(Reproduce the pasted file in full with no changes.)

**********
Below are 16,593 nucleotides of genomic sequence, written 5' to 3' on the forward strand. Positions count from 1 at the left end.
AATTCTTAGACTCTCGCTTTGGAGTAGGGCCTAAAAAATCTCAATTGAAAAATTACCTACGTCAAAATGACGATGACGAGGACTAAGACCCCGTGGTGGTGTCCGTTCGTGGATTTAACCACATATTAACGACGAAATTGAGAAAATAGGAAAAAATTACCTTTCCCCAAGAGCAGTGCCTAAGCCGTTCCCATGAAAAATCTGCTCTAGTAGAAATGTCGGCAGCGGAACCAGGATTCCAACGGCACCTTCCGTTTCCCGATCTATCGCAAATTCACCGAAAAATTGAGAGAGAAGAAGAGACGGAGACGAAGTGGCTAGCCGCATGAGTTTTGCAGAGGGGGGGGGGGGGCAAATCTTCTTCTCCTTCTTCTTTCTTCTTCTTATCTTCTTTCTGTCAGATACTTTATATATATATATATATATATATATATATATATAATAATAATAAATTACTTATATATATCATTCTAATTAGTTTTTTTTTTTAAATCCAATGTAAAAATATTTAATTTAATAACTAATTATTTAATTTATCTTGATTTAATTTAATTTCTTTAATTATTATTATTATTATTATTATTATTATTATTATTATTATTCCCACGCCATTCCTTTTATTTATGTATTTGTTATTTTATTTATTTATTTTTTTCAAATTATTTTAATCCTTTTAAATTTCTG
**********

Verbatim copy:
Below are 16,593 nucleotides of genomic sequence, written 5' to 3' on the forward strand. Positions count from 1 at the left end.
AATTCTTAGACTCTCGCTTTGGAGTAGGGCCTAAAAAATCTCAATTGAAAAATTACCTACGTCAAAATGACGATGACGAGGACTAAGACCCCGTGGTGGTGTCCGTTCGTGGATTTAACCACATATTAACGACGAAATTGAGAAAATAGGAAAAAATTACCTTTCCCCAAGAGCAGTGCCTAAGCCGTTCCCATGAAAAATCTGCTCTAGTAGAAATGTCGGCAGCGGAACCAGGATTCCAACGGCACCTTCCGTTTCCCGATCTATCGCAAATTCACCGAAAAATTGAGAGAGAAGAAGAGACGGAGACGAAGTGGCTAGCCGCATGAGTTTTGCAGAGGGGGGGGGGGGGCAAATCTTCTTCTCCTTCTTCTTTCTTCTTCTTATCTTCTTTCTGTCAGATACTTTATATATATATATATATATATATATATATATATAATAATAATAAATTACTTATATATATCATTCTAATTAGTTTTTTTTTTTAAATCCAATGTAAAAATATTTAATTTAATAACTAATTATTTAATTTATCTTGATTTAATTTAATTTCTTTAATTATTATTATTATTATTATTATTATTATTATTATTATTATTCCCACGCCATTCCTTTTATTTATGTATTTGTTATTTTATTTATTTATTTTTTTCAAATTATTTTAATCCTTTTAAATTTCTG